The document Theory & Procedure, Ohm's law, and resistance Class 10 Notes | EduRev is a part of the Class 10 Course Science Class 10.

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**Our Objective**

Our objective is to determine the resistance per centimeter of a given wire by plotting a graph of potential difference versus electric current.

**The Theory**

According to the Ohm's law, "The electric current flowing through a conductor is directly proportional to the potential difference across its ends provided the physical conditions (temperature, dimensions, pressure) of the conductor remains the same."

If I is the current flowing through a conductor and V is the potential difference across its ends, then according to Ohm's Law,

where, R is the constant of proportionality. It is known as resistance of the conductor, or

R depends upon the material, temperature and dimensions of the conductor.

In S.I. units, the potential difference 'V' is measured in volt and the current 'I' in ampere, the resistance 'R' is measured in ohm.

To establish the current-voltage relationship, it is to be shown that the ratio V / I remains constant for a given resistance and therefore a graph between the potential difference(V) and the current (I) must be a straight line.

The value of unknown resistance can be calculated using the equation ,

Here R is a constant.

To find the length of the resistance wire, l. Then

**This gives the resistance per unit cm.**

**Learning Outcomes**

- Students learn Ohmâ€™s law.
- Students know the relation between voltage, current and resistance.

**Materials Required **

- Lead Accumulator or battery eliminator
- Ammeter
- Voltmeter
- A resistance wire
- Rheostat
- One way Key
- Metre Scale
- Connecting wires

**The Procedure **

- Draw the circuit diagram.
- Arrange the required materials on the table.
- Make the connections according to the circuit diagrams.
- Determine the least count of the voltmeter and ammeter, and also note the zero error, if any.
- Insert the key K, then slide the rheostat contact and see that the ammeter and voltmeter are working properly.
- Adjust the sliding contact of the rheostat such that a small current passes through the resistance coil or the resistance wire.
- Note down the value of the potential difference (V) from the voltmeter and current (I) from the ammeter.
- Shift the rheostat contact slightly so that both the ammeter and voltmeter show full divisions readings.
- Record the readings of the voltmeter and ammeter.
- In each case V/I is calculated, which gives the resistance R of the resistor and it is found as a constant.
- Take at least six sets of independent observations.
- Cut the resistance wire at the points where it leaves the terminals, stretch it and find its length by the meter scale.
- A graph is drawn with I along the X-axis and V along the Y-axis. The graph obtained is a straight line. This also verifies Ohmâ€™s law.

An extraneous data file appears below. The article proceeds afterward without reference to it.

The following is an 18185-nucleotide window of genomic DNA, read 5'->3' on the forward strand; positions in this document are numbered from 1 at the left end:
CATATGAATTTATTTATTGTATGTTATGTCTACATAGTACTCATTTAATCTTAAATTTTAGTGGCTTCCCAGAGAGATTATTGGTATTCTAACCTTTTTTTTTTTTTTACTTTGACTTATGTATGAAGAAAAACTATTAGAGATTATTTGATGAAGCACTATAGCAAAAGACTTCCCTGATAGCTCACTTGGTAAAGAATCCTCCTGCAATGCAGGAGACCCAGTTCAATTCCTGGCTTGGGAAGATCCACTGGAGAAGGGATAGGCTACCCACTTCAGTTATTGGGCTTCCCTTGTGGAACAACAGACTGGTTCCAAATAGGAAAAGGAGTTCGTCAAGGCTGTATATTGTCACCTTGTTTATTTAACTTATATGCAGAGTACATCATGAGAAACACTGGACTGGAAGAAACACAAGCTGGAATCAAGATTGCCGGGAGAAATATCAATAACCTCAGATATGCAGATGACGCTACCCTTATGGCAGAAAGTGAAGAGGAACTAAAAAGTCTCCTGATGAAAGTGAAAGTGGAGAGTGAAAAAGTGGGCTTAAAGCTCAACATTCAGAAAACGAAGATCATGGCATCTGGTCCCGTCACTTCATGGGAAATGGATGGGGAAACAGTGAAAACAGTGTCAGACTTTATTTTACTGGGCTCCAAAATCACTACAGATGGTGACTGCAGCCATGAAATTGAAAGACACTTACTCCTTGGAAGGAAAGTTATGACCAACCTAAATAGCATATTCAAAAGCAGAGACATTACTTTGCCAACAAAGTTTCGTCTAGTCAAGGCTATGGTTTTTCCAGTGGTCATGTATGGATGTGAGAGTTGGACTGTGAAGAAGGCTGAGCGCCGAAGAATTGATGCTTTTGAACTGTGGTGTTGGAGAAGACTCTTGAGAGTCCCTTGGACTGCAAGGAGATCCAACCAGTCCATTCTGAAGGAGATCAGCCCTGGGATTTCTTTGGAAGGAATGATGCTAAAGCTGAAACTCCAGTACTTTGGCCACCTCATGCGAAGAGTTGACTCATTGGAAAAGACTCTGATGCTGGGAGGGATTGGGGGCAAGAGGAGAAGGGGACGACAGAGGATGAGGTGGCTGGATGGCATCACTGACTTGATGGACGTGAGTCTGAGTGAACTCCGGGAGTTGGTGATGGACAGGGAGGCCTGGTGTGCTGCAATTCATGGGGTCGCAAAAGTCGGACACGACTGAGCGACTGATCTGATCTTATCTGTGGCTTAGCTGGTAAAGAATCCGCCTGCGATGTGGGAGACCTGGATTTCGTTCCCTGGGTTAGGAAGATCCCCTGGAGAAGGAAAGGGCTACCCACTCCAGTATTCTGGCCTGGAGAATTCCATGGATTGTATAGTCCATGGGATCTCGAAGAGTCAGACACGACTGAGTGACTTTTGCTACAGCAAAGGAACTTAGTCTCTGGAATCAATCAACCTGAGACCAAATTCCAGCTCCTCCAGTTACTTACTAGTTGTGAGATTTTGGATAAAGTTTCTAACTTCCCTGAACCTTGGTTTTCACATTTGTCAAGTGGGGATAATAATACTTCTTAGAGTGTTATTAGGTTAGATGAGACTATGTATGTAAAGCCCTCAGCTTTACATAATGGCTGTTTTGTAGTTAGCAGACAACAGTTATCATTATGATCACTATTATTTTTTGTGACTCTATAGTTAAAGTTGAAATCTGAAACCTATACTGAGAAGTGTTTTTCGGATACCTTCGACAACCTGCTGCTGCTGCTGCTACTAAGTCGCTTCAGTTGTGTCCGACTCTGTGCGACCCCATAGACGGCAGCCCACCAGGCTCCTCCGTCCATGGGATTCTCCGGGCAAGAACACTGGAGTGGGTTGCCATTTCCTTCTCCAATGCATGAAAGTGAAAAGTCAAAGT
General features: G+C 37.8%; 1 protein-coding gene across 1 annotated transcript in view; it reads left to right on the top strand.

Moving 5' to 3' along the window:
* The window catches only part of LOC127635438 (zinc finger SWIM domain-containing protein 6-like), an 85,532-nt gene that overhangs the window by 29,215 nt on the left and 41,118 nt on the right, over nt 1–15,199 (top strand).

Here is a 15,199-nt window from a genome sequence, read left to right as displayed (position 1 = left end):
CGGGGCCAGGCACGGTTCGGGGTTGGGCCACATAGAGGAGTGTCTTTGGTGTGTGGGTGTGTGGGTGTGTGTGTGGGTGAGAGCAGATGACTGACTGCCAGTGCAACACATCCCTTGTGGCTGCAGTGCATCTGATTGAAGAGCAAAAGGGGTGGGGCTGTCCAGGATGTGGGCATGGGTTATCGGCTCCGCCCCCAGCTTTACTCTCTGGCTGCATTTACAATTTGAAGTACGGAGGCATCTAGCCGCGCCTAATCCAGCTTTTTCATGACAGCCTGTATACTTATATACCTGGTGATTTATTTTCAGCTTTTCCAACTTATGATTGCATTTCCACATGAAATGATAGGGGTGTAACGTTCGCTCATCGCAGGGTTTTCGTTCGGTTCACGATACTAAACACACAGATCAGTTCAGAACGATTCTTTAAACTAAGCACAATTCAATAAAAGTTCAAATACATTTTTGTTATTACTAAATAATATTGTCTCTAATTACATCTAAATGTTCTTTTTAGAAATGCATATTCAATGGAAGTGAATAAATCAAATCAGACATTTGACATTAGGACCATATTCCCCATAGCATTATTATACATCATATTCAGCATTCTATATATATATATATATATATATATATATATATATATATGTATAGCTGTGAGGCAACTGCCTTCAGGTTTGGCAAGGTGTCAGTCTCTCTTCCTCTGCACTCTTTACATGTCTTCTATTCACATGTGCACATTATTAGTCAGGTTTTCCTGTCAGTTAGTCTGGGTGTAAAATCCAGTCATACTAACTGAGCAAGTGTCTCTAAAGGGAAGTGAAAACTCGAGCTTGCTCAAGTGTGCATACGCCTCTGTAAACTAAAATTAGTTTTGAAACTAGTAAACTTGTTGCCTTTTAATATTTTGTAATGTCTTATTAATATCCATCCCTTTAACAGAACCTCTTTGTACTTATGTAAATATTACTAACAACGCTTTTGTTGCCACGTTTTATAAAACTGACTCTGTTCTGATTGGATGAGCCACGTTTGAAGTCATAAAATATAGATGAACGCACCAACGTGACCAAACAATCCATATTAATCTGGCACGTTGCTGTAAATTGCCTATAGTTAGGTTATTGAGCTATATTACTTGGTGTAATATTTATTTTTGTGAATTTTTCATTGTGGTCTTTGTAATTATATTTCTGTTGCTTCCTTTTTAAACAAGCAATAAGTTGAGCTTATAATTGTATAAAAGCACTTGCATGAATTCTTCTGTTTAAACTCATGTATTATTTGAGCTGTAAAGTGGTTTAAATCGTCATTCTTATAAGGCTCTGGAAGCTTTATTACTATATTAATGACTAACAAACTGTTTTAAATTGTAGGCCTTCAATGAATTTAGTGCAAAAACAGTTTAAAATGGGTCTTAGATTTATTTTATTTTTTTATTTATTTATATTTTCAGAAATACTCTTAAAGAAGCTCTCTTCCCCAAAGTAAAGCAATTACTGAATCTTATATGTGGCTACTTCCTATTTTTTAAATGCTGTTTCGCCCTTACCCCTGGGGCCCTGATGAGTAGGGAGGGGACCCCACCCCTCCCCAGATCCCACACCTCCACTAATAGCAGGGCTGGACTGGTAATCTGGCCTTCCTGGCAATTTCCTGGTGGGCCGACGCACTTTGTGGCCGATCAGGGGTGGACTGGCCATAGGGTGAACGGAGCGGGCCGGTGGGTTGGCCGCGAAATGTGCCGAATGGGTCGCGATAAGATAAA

- Note a particular point of current on X axis and extend a line joining the straight line and the point on Y axis. Mark these points.
- Note the values of OB and AB then calculate the value of R as AB/OB.
- Calculate the resistance per cm of the resistance wire can be found out by using the equation 2.

**Simulator Procedure (as performed through the Online Labs)**

- Use the slider to select the length of the resistance wire.
- To see the circuit diagram, click on the 'Show circuit diagram' check box seen inside the simulator window.
- Connections can be made as seen in the circuit diagram by clicking and dragging the mouse from one connecting terminal to the other connecting terminal of the devices to be connected.
- Drag the wire and place it on the voltmeter to have it connected.
- Once all connections are made, click and drag the key to insert it into the switch.
- Slowly move the rheostat contact to change the volt and current in the Voltmeter and Ammeter accordingly.
- The readings are shown both in Voltmeter and Ammeter and also as readings on the left side pane.
- Calculate the resistance based on the length of the wire selected and enter the resistance of the wire and resistance per cm in the respective text boxes.
- Click on the 'Check' button to see if the result is right or wrong.
- An external work sheet is shown below the simulator window that can be used to plot a graph based on the data provided in the worksheet.
- To see the graph, click on the graph icon in the worksheet.
- Click on the 'Reset' button to redo the experiment.

**Our Observations**

Length of the resistance wire l =......cm

Least count of ammeter = .......A.

Least count of voltmeter = .......V.

Zero correction for ammeter, (-e1) = .......A.

Zero correction for voltmeter, (-e2) = ......V.

**Table for Ammeter and Voltmeter Readings:**

Serial no of obs | Ammeter Reading I (A) | Voltmeter Reading V (V) | (Ohm) | ||

Observed | Corrected | Observed | Corrected | ||

1 | |||||

2 | |||||

3 | |||||

4 |

Mean value of resistance, R = ....................ohms.

Length of the resistance wire, l=â€¦â€¦â€¦â€¦cm

Resistance per cm , =â€¦â€¦â€¦â€¦..â„¦cm^{-1}

**Result**

Resistance per cm of the wire is ........................Î©cm^{-1}.

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